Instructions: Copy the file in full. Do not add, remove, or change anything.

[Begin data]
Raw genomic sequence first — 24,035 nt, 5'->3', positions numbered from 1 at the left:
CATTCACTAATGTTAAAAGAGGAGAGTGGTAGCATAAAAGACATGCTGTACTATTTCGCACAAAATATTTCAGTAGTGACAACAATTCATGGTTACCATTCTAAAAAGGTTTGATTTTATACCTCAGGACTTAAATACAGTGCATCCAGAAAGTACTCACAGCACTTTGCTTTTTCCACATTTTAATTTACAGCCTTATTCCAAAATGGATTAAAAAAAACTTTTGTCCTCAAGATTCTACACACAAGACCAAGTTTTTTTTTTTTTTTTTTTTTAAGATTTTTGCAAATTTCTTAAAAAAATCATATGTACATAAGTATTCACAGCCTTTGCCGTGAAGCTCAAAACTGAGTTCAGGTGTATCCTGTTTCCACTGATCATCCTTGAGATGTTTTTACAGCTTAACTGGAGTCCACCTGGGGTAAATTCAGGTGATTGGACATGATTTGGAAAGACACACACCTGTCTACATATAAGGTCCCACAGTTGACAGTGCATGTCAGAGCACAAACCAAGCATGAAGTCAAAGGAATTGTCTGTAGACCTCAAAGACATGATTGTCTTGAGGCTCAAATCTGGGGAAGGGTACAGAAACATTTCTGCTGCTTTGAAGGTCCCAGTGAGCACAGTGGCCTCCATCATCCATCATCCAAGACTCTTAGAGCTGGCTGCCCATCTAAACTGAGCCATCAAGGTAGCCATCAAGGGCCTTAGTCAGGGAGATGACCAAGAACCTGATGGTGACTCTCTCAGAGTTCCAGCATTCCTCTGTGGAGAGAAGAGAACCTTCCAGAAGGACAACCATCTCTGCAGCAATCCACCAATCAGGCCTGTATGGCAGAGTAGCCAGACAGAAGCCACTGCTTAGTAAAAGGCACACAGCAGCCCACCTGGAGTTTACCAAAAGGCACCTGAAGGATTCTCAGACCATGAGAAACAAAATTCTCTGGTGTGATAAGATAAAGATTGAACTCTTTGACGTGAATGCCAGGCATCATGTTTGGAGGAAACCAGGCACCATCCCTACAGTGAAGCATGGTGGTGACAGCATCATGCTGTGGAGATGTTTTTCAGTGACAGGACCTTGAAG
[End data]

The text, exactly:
Raw genomic sequence first — 24,035 nt, 5'->3', positions numbered from 1 at the left:
CATTCACTAATGTTAAAAGAGGAGAGTGGTAGCATAAAAGACATGCTGTACTATTTCGCACAAAATATTTCAGTAGTGACAACAATTCATGGTTACCATTCTAAAAAGGTTTGATTTTATACCTCAGGACTTAAATACAGTGCATCCAGAAAGTACTCACAGCACTTTGCTTTTTCCACATTTTAATTTACAGCCTTATTCCAAAATGGATTAAAAAAAACTTTTGTCCTCAAGATTCTACACACAAGACCAAGTTTTTTTTTTTTTTTTTTTTTAAGATTTTTGCAAATTTCTTAAAAAAATCATATGTACATAAGTATTCACAGCCTTTGCCGTGAAGCTCAAAACTGAGTTCAGGTGTATCCTGTTTCCACTGATCATCCTTGAGATGTTTTTACAGCTTAACTGGAGTCCACCTGGGGTAAATTCAGGTGATTGGACATGATTTGGAAAGACACACACCTGTCTACATATAAGGTCCCACAGTTGACAGTGCATGTCAGAGCACAAACCAAGCATGAAGTCAAAGGAATTGTCTGTAGACCTCAAAGACATGATTGTCTTGAGGCTCAAATCTGGGGAAGGGTACAGAAACATTTCTGCTGCTTTGAAGGTCCCAGTGAGCACAGTGGCCTCCATCATCCATCATCCAAGACTCTTAGAGCTGGCTGCCCATCTAAACTGAGCCATCAAGGTAGCCATCAAGGGCCTTAGTCAGGGAGATGACCAAGAACCTGATGGTGACTCTCTCAGAGTTCCAGCATTCCTCTGTGGAGAGAAGAGAACCTTCCAGAAGGACAACCATCTCTGCAGCAATCCACCAATCAGGCCTGTATGGCAGAGTAGCCAGACAGAAGCCACTGCTTAGTAAAAGGCACACAGCAGCCCACCTGGAGTTTACCAAAAGGCACCTGAAGGATTCTCAGACCATGAGAAACAAAATTCTCTGGTGTGATAAGATAAAGATTGAACTCTTTGACGTGAATGCCAGGCATCATGTTTGGAGGAAACCAGGCACCATCCCTACAGTGAAGCATGGTGGTGACAGCATCATGCTGTGGAGATGTTTTTCAGTGACAGGACCTTGAAG